A Midland university has something to crow about after coming near the top of a league table ranking campuses for their "duck density".
Warwick University blew almost all the competition out of the water for its tally of ducks, geese, moorhens and other visiting wildfowl.
The survey found highflying Warwick to have a duck density of 5.8 ducks per rood (equal to 1,011sq metres).
Only York, which topped the list on 11.6, Loughborough (8.5) and Leeds (seven) scored better out of the country's 112 campuses.
Birmingham just made it into the top ten with a duck density of 0.1 per rood.
Tempting as it is to dismiss this latest league table as a bird-brain load of nonsense, it does have a semi-serious point to make.
For candidates unable to visit a prospective university, a high duck density count is a strong indicator that a campus is in a green and environmentally attractive setting.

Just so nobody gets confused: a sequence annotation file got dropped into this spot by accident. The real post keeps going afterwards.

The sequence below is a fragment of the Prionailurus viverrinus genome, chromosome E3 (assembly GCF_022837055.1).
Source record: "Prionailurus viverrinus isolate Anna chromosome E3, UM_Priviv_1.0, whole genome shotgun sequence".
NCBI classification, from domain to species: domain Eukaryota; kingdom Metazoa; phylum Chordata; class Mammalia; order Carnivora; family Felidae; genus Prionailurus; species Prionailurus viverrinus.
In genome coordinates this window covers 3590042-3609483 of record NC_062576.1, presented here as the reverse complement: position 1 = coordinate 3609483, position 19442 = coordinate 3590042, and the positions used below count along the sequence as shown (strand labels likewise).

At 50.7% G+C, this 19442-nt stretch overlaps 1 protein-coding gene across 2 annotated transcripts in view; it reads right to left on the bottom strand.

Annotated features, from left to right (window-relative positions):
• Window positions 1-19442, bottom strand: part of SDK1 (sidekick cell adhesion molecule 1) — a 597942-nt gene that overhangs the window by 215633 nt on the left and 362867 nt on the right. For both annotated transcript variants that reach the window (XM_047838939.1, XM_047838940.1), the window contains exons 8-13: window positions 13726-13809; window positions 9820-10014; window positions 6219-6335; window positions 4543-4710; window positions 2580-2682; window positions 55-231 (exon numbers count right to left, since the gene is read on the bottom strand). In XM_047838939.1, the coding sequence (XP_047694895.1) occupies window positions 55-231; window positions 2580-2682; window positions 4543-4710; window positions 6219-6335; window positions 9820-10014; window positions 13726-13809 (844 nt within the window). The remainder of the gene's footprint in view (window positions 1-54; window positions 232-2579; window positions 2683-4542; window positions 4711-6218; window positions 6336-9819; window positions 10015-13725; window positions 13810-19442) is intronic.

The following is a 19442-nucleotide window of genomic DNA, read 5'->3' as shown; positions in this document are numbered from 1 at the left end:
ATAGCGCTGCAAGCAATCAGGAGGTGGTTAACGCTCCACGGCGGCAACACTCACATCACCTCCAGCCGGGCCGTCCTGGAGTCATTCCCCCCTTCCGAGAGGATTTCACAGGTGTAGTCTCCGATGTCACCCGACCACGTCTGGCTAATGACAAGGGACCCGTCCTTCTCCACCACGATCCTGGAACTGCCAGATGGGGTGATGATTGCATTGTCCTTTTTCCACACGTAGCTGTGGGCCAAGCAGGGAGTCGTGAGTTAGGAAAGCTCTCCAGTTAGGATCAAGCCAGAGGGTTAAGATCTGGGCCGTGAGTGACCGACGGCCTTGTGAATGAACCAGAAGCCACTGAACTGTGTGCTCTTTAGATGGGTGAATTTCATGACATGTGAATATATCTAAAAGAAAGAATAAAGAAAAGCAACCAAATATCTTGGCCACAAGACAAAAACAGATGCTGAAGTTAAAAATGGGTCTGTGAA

On that score Warwick University, located in the Warwickshire greenbelt, beats venerable institutions such as Cambridge and Oxford by a wingspan.
This is the latest accolade for the university, which is already basking in the glow of a raft of media-compiled league tables placing it in the top ten nationally for academic performance.
Peter Dunn, head of communications, said: "On a serious side it does indicate we have a green and pleasant campus with lots of natural habitats and ponds.
"On the tongue in cheek side, it indicates Warwick is all it's quacked up to be."